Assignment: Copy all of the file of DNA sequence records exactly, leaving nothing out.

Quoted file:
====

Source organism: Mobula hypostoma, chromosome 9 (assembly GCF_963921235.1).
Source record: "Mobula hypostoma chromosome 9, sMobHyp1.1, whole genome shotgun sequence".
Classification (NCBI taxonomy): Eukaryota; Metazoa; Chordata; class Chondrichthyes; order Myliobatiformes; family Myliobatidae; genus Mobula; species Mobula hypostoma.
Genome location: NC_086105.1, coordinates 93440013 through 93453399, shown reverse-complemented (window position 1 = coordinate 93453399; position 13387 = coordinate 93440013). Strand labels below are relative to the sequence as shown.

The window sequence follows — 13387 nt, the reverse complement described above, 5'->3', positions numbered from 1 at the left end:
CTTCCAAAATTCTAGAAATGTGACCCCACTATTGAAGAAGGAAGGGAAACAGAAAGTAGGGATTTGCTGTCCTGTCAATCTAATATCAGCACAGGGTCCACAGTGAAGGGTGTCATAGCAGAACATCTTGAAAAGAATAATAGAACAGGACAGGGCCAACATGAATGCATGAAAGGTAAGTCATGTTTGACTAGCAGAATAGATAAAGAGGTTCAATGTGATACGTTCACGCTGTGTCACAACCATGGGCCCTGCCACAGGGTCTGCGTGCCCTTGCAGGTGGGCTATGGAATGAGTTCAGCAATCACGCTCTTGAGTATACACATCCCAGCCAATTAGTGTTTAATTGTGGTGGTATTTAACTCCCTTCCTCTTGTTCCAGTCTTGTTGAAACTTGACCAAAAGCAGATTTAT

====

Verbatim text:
Source organism: Mobula hypostoma, chromosome 9 (assembly GCF_963921235.1).
Source record: "Mobula hypostoma chromosome 9, sMobHyp1.1, whole genome shotgun sequence".
Classification (NCBI taxonomy): Eukaryota; Metazoa; Chordata; class Chondrichthyes; order Myliobatiformes; family Myliobatidae; genus Mobula; species Mobula hypostoma.
Genome location: NC_086105.1, coordinates 93440013 through 93453399, shown reverse-complemented (window position 1 = coordinate 93453399; position 13387 = coordinate 93440013). Strand labels below are relative to the sequence as shown.

The window sequence follows — 13387 nt, the reverse complement described above, 5'->3', positions numbered from 1 at the left end:
CTTCCAAAATTCTAGAAATGTGACCCCACTATTGAAGAAGGAAGGGAAACAGAAAGTAGGGATTTGCTGTCCTGTCAATCTAATATCAGCACAGGGTCCACAGTGAAGGGTGTCATAGCAGAACATCTTGAAAAGAATAATAGAACAGGACAGGGCCAACATGAATGCATGAAAGGTAAGTCATGTTTGACTAGCAGAATAGATAAAGAGGTTCAATGTGATACGTTCACGCTGTGTCACAACCATGGGCCCTGCCACAGGGTCTGCGTGCCCTTGCAGGTGGGCTATGGAATGAGTTCAGCAATCACGCTCTTGAGTATACACATCCCAGCCAATTAGTGTTTAATTGTGGTGGTATTTAACTCCCTTCCTCTTGTTCCAGTCTTGTTGAAACTTGACCAAAAGCAGATTTAT